Thomas White Global Investing
Morocco
Morocco Stamp
May 22, 2009
A Postcard from Africa
Morocco: Supermarkets Thrive Despite a Recession

Spices in Marrakesh store

As Morocco grows, multinational chains like BIM are betting on its continued expansion. Although traditional open market shops still hold sway, the retail industry in Morocco is poised for takeoff.

Despite the looming sickness of the global recession, the Moroccan retail industry has never had it so good. Earlier this year, Carrefour Hypermarket, the European giant, opened its first store in the country in Salé, near the capital city of Rabat. And not to be outdone, just last week, Turkish low-cost retailer, BIM, made a dramatic foray into the Morocco supermarket arena, stating it would open 40 stores across the country this year with an investment of $63 million. The first store is to be opened as early as next month.

Clearly, the good times are rolling in Morocco, and multinational companies, starved of profits in struggling recession-hit Europe or North America, are desperate for newer horizons. Retail is not a small bite either in the Moroccan economic landscape. The industry contributes around 12.8% to Morocco’s gross domestic product (GDP), and employs more than a million people, or around 13% of the country’s total workforce. Competition is intensifying, prompting local giants like Marjane and Acima to tie up in an effort to jostle for supremacy.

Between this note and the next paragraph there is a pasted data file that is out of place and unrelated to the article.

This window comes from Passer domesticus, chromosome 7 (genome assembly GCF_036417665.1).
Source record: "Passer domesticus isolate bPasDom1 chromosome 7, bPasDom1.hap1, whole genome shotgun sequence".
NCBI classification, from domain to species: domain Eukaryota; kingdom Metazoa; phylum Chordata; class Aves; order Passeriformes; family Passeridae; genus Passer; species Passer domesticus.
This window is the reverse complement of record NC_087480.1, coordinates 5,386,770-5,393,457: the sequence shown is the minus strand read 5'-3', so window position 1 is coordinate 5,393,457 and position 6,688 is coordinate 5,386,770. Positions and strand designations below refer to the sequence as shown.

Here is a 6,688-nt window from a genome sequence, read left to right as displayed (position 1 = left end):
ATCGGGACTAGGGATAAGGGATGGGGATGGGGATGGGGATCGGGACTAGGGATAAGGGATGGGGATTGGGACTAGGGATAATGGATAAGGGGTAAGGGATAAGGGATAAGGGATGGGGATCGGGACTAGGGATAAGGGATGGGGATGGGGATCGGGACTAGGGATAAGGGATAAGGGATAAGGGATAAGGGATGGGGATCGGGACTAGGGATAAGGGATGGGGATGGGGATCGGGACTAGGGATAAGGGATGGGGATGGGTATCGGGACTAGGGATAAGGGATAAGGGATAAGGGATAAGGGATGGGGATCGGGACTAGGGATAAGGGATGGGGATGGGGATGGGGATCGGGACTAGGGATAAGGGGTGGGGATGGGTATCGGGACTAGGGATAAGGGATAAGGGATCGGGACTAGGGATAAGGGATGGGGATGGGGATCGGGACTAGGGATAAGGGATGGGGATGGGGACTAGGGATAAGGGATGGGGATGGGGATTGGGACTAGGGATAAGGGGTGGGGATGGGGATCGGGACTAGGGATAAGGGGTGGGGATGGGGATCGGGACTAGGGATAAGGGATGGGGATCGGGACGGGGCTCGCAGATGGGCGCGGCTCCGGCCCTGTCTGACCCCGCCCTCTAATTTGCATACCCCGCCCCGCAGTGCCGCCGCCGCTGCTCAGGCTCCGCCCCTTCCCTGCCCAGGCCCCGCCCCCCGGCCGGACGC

In the midst of it all, one can also see a curious culture change in Moroccan society. Moroccans, long accustomed to shopping in traditional small grocery stores, are now slowly shifting to the ultra-hip, trendy and convenience-at-all-costs culture that mega supermarkets and hypermarkets promote.

Today, there are around 200 supermarkets and 17 hypermarkets in Morocco. Yet, this is a shift that is more gradual than dramatic. What the mega supermarket chains are banking on is the continued growth of the Moroccan economy, which is expected to grow 4.4% this year, healthy compared to the -3.8% contraction forecast by the International Monetary Fund for advanced economies. That growth translates into a growing middle class with more spending power, and greater disposable income.

Yet, a large percentage of Morocco’s population still relies on the thousands of souks, markets, and independent groceries for their daily shopping needs. Although the big cities such as Casablanca, Marrakesh, and Rabat are thriving, almost 45% of the rural populace of Morocco would probably have never heard of Carrefour. That is the challenge that Carrefour, BIM, Metro and others will face. The potential is there – there are 31 million Moroccans – and it is precisely that potential that is attracting these international giants. But to change an established pattern of consumption is an entirely different story.

 

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